Kelvin Shift Calculations


I'm playing around with some 6 watt triphosphor fluorescent tube fittings that link together and would be very useful for 'in car' shots I have coming up on a 'no budget' shoot. A sort of micro flo without the expense idea. Scene is night, wide shot, sea front lights ...lots of them… and it would be nice to add a 'tickle' to the faces in the car, motivated from dashboard.

They are balanced to 3400k and I'd like to play with the colour temp. Is it a simple case of full CTO/CTB delivering shift between 3200k and 5600k equating to 2400k and therefore 1/2 = 1200k, 1/4 = 600k and 1/8 = 300k shift?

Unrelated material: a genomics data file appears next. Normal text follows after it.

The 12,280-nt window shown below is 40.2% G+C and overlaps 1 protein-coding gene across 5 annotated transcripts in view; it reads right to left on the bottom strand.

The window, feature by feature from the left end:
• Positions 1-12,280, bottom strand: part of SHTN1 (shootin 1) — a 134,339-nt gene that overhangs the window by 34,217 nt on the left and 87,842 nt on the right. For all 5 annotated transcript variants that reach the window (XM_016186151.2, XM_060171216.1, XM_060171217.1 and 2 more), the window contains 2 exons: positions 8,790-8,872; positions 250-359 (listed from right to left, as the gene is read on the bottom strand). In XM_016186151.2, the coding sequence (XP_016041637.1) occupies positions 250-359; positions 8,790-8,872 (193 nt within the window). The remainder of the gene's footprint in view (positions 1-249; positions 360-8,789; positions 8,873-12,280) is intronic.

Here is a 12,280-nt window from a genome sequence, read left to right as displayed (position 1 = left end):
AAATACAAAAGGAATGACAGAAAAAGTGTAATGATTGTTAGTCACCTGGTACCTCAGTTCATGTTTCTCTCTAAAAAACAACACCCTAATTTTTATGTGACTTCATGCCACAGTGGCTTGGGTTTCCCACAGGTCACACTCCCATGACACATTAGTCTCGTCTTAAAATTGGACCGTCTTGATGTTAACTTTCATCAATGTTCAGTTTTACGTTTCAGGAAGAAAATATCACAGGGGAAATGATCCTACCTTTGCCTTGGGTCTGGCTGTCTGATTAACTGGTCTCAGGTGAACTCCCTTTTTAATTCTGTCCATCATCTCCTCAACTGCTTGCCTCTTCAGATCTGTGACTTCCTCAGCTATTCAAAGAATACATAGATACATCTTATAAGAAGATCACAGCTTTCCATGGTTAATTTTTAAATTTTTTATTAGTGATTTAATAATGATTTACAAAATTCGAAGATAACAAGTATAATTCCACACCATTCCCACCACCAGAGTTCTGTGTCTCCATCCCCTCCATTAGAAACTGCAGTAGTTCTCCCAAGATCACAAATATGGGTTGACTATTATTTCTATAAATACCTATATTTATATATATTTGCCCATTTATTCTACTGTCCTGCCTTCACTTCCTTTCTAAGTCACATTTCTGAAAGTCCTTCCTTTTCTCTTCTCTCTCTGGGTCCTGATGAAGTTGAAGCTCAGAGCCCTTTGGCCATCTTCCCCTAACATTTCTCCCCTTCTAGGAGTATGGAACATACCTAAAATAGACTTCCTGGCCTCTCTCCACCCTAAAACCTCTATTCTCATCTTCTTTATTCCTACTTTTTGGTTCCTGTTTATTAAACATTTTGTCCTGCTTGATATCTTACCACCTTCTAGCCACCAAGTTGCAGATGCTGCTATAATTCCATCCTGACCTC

Subsequently how would you get 200k shift from 3400k to 3200k?

Also, I'm sure there is a very good reason Kino Flo's (and other fluoro systems) do good business but would someone with a mind for such matters mind explaining how it works and why we can't / don't / won't use domestic fittings?

Thanks in advance

Mike Costelloe
Cam Op
UK Based

It's better to work with MIRED shift values when trying to determine how to shift a light from one color temperature value to another. Correction gels often list their MIRED shift value in the swatchbook.

You divide 1,000,000 by the Kelvin degrees to determine the MIRED value, so 3400K is 294 and 3200K is 312. The difference is +18. A 1/8 CTO gel usually has around a +20 MIRED shift, so that's the closest gel.

Although you probably could have done this by eye, particularly for a night driving scene where "white" light is pretty rare anyway.

The other issue is whether your fluorescent needs any Minus Green gel...

David Mullen, ASC
Los Angeles

Some links about Mired Values :

John Pytlak
EI Customer Technical Services
Eastman Kodak Company

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